Stem cells, he says, may be used one day to cure diseases
The News-Press, Apr. 4, 2003
By DENES HUSTY III
The reason is that “you’re using old or damaged DNA (from an adult) to try and make something new,” he said.
Granted, Dolly the sheep was made by taking DNA from a grown sheep’s udder, which was transplanted into a sheep’s egg and then stimulated by some electricity, Caplan said.
The problem is Dolly had to be put to to death in February at age 6 because of premature aging and disease. And it took 477 attempts to make Dolly, Caplan said.
There has never been the successful cloning of higher animals like primates, much less a dog or cat, Caplan said.
The bottom line is that “humans aren’t cloneable” despite what “some kooks, cults and con men say,” Caplan said.
The only successful human clones occur naturally — identical twins, which come about when an embryo splits, he said.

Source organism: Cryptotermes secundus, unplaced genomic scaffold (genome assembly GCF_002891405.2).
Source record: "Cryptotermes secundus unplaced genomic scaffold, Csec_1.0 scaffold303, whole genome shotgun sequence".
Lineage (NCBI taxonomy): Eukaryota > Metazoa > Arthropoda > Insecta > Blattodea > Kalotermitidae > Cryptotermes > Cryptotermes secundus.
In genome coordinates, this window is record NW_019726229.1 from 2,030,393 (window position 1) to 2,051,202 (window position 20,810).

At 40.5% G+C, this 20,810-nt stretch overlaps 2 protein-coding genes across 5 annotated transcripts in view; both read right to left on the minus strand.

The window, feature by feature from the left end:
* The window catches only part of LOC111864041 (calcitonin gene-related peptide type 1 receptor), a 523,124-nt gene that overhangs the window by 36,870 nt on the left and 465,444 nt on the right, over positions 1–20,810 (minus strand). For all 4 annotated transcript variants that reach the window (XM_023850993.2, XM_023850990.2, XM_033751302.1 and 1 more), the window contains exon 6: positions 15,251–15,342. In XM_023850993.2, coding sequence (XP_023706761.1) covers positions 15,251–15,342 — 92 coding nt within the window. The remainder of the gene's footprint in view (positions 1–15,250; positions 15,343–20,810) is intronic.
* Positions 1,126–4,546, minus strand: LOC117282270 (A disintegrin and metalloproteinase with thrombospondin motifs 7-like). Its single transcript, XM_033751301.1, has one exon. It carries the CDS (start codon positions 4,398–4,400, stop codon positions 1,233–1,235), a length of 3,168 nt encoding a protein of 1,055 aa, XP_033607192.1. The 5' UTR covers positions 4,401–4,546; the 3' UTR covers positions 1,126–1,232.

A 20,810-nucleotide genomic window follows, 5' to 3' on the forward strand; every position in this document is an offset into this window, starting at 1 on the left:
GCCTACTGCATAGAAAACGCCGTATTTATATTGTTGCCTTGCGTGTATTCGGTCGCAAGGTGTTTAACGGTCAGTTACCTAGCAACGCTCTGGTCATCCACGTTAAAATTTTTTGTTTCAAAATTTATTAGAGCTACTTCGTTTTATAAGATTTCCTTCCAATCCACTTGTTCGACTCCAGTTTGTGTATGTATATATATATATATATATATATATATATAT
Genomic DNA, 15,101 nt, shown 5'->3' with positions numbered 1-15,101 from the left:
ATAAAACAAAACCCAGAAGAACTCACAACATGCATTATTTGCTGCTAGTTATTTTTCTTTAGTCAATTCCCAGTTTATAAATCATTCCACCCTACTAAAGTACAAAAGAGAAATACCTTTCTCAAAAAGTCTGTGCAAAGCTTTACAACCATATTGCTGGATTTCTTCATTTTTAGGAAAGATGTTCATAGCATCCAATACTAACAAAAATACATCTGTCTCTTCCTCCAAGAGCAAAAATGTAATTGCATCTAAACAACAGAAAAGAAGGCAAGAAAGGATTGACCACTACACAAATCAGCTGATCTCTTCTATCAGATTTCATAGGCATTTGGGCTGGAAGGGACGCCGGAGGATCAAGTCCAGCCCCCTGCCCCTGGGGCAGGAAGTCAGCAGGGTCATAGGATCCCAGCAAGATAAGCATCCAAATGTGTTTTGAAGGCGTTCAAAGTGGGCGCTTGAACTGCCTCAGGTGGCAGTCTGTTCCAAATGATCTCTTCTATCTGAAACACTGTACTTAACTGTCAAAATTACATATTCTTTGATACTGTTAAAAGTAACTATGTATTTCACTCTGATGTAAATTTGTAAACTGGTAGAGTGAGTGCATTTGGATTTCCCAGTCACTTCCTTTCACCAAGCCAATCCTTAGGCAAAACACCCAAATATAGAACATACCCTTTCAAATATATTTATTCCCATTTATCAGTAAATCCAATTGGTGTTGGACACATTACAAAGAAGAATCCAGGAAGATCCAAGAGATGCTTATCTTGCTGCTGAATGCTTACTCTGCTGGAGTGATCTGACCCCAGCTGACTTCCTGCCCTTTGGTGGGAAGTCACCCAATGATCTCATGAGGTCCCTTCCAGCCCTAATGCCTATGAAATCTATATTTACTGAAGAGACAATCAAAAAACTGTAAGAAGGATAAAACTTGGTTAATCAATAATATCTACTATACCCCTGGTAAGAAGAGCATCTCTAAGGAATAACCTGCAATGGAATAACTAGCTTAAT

Cloning human embryos — like Dolly’s embryo was made — though, is perfect for stem cell research, Caplan said.
Because the cloned embryo doesn’t stand a chance of becoming a human being, that eliminates the religious, moral and ethical arguments that the research, in effect, destroys human beings, Caplan said.
The stem cells from the embryos could, however, be used to perhaps one day reproduce human cells to cure Parkinson’s disease, diabetes and spinal cord injuries, for example, he said.